Abiword is Awesome

April 21, 2009

Abiword has just become my new favorite word processor.  It’s always been nice for being so quick and low on resources (installing Abiword requires 26.3 MB in Ubuntu 9.04 compared to 186 MB for OpenOffice.org Writer), but the 2.6 release of Abiword has added two new features which have pushed it over the top for me.

First, Abiword now has .odt (OpenDocument Text) support, so making the switch from OpenOffice.org is a lot less painful.  This is a feature I’ve also been waiting for in KOffice 2 which has finally released it’s first Release Candidate.

My favorite new feature is the Abiword Collaboration Plugin, which adds Google Docs like collaboration functionality to Abiword.  So now I can collaborate on a document without the requirement of using an online service like Google to host our work.  Abiword supports direct connections over TCP, or you can connect over Jabber.  It’s very easy to set up.  After establishing the connection, one person checks the “Share” checkbox in their Abiword, publishing the document to the “Shared Documents” of the other collaborators, enabling them to open and edit the same document.  Everyone gets their own color coded cursor, just like in Google Docs.  The Abiword developers are also working on an online service called AbiCollab.net, which is currently in beta.  This will be an additional ttransport layer for Abiword collaboration, which adds the ability to view the changes a colleague has made to a document before it has been saved to disk.

While it’s true that Abiword doesn’t have all the features of MS Word or OpenOffice.org Writer, it does have all the features I have ever wanted in a word processor, and the small footprint works out really well for my new Dell Mini 9.  For an interesting interview with the developers of Abiword, including more on the Collaboration Plugin and ODT support, and more on AbiCollab.net, check out this article from Red Hat Magazine.  And if you didn’t know, Abiword is Free Software and it can be downloaded at no cost here.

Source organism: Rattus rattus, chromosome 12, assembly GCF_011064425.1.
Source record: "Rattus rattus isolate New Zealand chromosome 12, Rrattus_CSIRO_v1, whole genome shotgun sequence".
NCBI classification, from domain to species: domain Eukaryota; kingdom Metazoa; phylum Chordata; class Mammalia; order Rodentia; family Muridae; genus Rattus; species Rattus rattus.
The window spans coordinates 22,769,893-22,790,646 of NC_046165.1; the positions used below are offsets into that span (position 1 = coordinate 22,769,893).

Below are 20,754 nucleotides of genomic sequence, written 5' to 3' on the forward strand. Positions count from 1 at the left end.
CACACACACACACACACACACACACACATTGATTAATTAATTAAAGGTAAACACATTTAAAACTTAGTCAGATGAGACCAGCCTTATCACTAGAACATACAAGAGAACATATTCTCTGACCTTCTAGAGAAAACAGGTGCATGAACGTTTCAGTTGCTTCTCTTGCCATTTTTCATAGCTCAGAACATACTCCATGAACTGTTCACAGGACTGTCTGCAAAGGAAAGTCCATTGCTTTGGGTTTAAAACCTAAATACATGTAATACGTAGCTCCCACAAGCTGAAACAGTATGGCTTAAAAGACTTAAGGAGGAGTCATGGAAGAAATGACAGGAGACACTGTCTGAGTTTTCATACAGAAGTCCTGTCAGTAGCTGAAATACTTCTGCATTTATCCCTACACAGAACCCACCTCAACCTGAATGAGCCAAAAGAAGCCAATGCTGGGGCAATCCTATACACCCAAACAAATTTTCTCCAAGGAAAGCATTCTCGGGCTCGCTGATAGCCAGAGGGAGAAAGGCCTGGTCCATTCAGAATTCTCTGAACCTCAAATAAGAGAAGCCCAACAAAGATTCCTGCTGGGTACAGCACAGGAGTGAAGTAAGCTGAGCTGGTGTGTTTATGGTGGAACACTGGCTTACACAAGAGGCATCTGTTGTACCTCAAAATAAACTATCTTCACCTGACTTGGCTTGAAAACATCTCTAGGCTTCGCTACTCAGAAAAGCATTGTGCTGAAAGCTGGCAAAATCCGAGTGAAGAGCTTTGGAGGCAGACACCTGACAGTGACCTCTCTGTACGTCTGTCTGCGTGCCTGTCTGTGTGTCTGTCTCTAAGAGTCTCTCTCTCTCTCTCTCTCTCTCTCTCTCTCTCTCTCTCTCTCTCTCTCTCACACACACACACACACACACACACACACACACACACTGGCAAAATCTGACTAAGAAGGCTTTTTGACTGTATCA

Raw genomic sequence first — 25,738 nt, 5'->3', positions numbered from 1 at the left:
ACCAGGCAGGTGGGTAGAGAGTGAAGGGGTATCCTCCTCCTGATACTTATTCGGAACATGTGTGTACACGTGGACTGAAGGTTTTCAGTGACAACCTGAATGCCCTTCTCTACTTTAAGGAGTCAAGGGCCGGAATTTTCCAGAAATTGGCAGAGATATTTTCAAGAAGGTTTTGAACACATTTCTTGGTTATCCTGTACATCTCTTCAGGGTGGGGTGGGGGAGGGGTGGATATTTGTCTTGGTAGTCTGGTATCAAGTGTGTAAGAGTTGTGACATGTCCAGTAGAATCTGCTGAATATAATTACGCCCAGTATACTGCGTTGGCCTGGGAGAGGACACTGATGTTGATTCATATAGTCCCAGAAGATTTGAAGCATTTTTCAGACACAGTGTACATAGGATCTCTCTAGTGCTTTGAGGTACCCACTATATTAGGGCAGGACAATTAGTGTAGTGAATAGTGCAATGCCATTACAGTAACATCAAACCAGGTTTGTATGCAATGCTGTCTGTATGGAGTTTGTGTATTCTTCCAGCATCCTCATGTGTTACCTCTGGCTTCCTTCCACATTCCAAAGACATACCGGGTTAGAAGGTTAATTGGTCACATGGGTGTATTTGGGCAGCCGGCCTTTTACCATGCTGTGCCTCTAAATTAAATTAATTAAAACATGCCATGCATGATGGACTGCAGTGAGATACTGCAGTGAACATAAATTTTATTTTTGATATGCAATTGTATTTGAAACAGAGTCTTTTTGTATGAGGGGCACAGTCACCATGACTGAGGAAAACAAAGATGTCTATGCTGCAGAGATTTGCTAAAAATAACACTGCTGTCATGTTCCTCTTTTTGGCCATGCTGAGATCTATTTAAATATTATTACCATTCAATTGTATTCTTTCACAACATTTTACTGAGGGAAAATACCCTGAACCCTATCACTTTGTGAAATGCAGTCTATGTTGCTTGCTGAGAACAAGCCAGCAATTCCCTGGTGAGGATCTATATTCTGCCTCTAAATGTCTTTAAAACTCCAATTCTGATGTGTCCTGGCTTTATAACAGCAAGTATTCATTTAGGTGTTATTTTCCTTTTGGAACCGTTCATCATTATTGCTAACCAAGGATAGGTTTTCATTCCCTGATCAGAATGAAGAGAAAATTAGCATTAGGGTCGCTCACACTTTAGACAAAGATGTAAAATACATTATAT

usb-creator-menuUSB-Creator is a new tool that comes pre-installed in Ubuntu 8.10, the Intrepid Ibex.  It allows you to install any Ubuntu installation CD to your USB Disk (or SD card in a USB Card Reader), and makes it bootable. In Ubuntu 8.10, USB-Creator can be found by going to System > Administration > Create a USB Startup Disk.

Using this tool instead of burning CDs each time you need to make a new install disk is a great idea.  USB disks are faster than CDs, so the live image boots faster, installs faster, and has generally better performance.

If you are having problems getting an older computer to boot from USB, you will need to create a GRUB Boot Disk.  Instructions for making a GRUB Boot CD can be found here.  After creating the iso, you’ll need to edit the menu.lst file to add the option to boot from your USB drive.  In Intrepid, you can simply right click an iso, and go to Open With > Archive Mounter.  You will see the drive pop up in the Nautilus sidebar.  Open it up, and edit the file boot/grub/menu.lst file with a text editor.  Add this section to the end of the file:

title    Boot USB drive (1 Internal Hard Disk)
root     (hd1,0)
chainloader +1

If the computer has two internal hard drives, you will need to change “(hd1,0)” to “(hd2,0)”.  When you are finished, just save the file, unmount the iso, and burn it to a CD!  Easy, huh?

USB-Creator can also make your Live USB Stick persistent, which means that after you boot into the live image, you can make changes to the system (such as getting your wireless working or installing Flash), and the changes will stick around after a reboot.  Having a Persistent LiveUSB in your pocket is like carrying around your own tiny, private computer.  It’s a great option for doing online banking while you are at work, or on any computer you don’t own.

Last but not least, USB-Creator is REALLY easy to use.  It will take an Ubuntu image from an installation disk you already have, or from an iso image you downloaded.  Also, it’s designed to coexist happily with existing files on your USB Stick, formatting only when absolutely necessary and after warning you first, so you can still use the rest of the space on your USB drive for storing files.

In the next release of Ubuntu, the Jaunty Jackalope, expect new versions of USB-Creator for KDE and for Windows.  Also planned is support for installing directly to SD cards, without the need for a USB Card Reader, for those of us with internal SD Card slots.  The developers also plan to integrate Ubuntu’s Add/Remove Software GUI into USB-Creator, so people can customize what software gets pre-loaded onto their Live USB.  Also, USB-Creator will gain the ability to overwrite the Master Boot Record (MBR), which is sometimes required to get the USB Stick to boot properly.

I had some problems getting my USB Drive to boot after running USB-Creator, and I was given a great workaround in #ubuntu-installer on IRC.  Before you use this command, understand that the program you will be using can be dangerous if used improperly, so be sure you understand exactly what you are doing before you proceed.  Executing this command will likely erase any data you have on your USB Stick, so back it up! To replace the MBR on your USB Disk, in a terminal run the following command, all on one line, replacing the x with the appropriate letter for your USB drive:

sudo dd if=/dev/zero of=/dev/sdx bs=512 count=1; sudo blockdev –rereadpt /dev/sdx; usb-creator

So, give USB-Creator a try.  I’m sure you’ll find it quite useful.  If  you have any problems getting my instructions to work, or if this helped you out, leave me a comment to let me know!  Thanks for reading!